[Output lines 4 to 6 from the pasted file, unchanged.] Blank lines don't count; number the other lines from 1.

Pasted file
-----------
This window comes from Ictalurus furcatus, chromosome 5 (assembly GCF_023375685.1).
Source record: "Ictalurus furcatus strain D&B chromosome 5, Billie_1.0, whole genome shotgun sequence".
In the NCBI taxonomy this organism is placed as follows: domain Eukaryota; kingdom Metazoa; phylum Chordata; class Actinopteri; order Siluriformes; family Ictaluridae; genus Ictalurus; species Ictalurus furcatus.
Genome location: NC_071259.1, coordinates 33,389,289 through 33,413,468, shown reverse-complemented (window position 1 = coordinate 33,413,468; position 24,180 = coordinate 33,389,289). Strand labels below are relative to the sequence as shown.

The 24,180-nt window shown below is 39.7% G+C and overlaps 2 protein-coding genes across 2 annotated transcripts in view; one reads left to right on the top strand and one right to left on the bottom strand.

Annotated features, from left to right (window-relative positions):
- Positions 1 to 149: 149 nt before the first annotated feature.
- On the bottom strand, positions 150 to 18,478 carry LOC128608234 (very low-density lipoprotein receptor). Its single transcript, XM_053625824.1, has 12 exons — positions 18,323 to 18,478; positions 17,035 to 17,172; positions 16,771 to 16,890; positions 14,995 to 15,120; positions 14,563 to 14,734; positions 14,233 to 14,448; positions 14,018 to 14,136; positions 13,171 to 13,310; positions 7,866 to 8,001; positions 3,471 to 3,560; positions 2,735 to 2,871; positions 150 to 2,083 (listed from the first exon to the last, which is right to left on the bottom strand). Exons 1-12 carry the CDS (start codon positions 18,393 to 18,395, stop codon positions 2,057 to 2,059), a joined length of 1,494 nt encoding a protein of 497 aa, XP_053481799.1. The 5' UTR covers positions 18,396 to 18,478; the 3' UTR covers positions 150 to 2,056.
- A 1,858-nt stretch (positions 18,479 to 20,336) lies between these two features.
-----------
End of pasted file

Genome location: NC_071259.1, coordinates 33,389,289 through 33,413,468, shown reverse-complemented (window position 1 = coordinate 33,413,468; position 24,180 = coordinate 33,389,289). Strand labels below are relative to the sequence as shown.

The 24,180-nt window shown below is 39.7% G+C and overlaps 2 protein-coding genes across 2 annotated transcripts in view; one reads left to right on the top strand and one right to left on the bottom strand.

Annotated features, from left to right (window-relative positions):